Czechia – Czech Prime Minister Petr Fiala, in office since 28 November, 2021, has just granted the conservative daily Lidové noviny his first major interview published on Thursday, 10 February. The head of the Czech government addresses in particular the issues of nuclear power, emergency energy aid, inflation and the budget.
Public tenders for the Dukovany power plant
Petr Fiala announced that his government was working “on launching the call for tenders within a few weeks” for the Dukovany nuclear power plant: “This is a relatively complex legal process. But the tender could have been launched under the previous government. Unfortunately […] we lost many years. […]
It’s important to advertise a call to tenders to get things started. […] We also have to think about how to expand Temelín […] But right now, the task at hand is Dukovany”.
Targeted aid to cope with energy price increases
The Prime Minister then swiftly moved on to the question of emergency energy aid, which according to the government, will be required by 280,000 Czechs in order to cope with the increase in prices seen in this domain. Which is why he intends to continue his “targeted aid” approach with “the possibility of extraordinary adjustments during the year to make everything more flexible”, in particular by means of a website “managed by the Ministry of Labour and Social Matters: www.energetickyprispevek.cz” without forgetting “the elderly, who get easily lost in the internet environment” and who will be informed by traditional mailing.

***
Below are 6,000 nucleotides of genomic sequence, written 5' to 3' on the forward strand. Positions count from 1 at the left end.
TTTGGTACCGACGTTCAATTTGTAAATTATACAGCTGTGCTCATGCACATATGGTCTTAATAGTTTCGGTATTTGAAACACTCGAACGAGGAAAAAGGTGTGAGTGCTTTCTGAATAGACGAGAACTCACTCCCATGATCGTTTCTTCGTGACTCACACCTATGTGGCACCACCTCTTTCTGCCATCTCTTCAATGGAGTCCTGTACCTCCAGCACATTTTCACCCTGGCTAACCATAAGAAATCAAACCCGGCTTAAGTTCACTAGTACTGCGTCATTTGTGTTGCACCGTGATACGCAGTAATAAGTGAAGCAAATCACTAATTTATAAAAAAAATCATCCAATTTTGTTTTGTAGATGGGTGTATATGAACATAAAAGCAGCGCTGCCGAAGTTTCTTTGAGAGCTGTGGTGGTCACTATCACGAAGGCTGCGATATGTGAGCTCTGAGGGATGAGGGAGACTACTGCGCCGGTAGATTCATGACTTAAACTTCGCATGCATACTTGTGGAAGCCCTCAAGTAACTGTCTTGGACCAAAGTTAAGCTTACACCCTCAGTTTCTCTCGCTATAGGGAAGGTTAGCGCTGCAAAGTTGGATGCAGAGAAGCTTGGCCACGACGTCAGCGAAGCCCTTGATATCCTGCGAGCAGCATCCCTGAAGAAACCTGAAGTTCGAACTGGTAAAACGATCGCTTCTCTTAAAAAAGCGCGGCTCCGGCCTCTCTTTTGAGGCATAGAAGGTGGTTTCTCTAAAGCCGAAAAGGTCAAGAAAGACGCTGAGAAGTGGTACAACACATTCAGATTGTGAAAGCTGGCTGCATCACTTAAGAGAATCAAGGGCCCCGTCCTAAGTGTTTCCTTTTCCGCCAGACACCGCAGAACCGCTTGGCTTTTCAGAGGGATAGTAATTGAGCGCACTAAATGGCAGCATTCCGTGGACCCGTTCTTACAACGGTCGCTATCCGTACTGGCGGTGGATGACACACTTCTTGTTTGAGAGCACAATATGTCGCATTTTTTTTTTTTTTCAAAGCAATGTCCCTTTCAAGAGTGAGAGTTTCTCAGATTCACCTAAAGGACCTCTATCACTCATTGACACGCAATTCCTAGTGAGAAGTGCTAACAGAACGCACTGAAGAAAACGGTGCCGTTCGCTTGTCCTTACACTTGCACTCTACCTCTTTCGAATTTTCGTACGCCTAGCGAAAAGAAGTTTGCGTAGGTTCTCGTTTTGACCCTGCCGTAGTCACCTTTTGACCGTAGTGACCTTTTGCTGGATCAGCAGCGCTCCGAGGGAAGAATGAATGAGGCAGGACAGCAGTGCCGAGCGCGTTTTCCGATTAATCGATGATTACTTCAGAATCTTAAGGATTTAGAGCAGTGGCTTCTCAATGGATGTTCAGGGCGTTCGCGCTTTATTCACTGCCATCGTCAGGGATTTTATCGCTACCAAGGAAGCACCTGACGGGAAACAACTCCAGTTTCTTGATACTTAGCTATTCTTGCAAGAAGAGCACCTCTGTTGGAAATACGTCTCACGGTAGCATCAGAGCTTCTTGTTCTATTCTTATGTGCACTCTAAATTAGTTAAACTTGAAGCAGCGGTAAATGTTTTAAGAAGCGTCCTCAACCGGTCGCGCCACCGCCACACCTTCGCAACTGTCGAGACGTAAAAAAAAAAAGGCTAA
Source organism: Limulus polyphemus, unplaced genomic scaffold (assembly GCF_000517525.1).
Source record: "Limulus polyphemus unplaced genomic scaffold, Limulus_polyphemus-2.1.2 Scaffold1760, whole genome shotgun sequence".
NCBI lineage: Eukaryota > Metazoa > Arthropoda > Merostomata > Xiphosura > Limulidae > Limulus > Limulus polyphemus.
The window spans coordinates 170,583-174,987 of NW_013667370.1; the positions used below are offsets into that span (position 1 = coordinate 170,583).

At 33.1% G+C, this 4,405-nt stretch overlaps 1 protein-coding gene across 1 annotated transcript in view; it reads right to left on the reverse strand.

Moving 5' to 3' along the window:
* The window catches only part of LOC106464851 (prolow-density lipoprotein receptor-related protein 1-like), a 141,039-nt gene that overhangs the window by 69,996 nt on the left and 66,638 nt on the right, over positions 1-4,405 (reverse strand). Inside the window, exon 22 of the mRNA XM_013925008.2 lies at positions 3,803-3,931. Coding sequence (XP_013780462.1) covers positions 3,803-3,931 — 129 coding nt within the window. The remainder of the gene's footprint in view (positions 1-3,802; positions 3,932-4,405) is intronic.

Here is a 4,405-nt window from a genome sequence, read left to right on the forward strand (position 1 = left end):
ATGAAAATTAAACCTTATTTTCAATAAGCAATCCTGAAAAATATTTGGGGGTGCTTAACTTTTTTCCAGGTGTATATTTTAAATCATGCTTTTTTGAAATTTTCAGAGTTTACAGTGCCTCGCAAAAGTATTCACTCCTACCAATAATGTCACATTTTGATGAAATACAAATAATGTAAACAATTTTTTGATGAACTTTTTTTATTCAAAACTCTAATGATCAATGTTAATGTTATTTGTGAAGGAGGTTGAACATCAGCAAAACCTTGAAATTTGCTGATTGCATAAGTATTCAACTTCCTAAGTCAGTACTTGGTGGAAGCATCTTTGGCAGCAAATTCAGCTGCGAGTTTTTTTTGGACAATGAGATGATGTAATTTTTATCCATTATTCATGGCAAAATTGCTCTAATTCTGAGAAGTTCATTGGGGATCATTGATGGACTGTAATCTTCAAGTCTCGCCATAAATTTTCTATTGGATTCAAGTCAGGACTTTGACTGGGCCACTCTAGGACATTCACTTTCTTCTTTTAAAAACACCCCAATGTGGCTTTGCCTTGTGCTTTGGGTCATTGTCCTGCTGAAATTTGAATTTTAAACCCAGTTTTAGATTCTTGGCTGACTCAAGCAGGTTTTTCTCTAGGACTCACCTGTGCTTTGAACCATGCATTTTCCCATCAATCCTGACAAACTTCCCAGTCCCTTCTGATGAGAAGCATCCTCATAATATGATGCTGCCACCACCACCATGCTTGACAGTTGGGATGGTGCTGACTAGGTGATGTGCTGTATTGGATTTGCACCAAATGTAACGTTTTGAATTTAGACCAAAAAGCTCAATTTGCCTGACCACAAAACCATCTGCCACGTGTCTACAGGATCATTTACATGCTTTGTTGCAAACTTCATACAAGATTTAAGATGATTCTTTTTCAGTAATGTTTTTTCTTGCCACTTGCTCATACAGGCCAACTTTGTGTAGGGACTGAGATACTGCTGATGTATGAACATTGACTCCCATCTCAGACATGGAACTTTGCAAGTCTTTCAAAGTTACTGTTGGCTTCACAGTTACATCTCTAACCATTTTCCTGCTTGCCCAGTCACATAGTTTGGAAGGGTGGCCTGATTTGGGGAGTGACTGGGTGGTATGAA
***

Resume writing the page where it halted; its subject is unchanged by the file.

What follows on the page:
An anti-inflationary budget
As far as inflation is concerned, Petr Fiala does not intend to draw inspiration from the Hungarian price capping or Polish VAT reduction recipes, because
“these are means that do not solve problems, they only postpone them for a short time. We need the Czech economy to not have any problems.”
The Czech government has therefore decided to overhaul the budget and not “to accept the budget prepared by the Babiš government [which provided for] a deficit of 377 billion” crowns [15 billion euros, ed.]:
“We have set ourselves goals: keeping the budget deficit under 300 billion and finding savings on the spending side of the budget to give a clear signal that we want to do something about inflation.
[…] We focused on preparing an anti-inflationary budget.”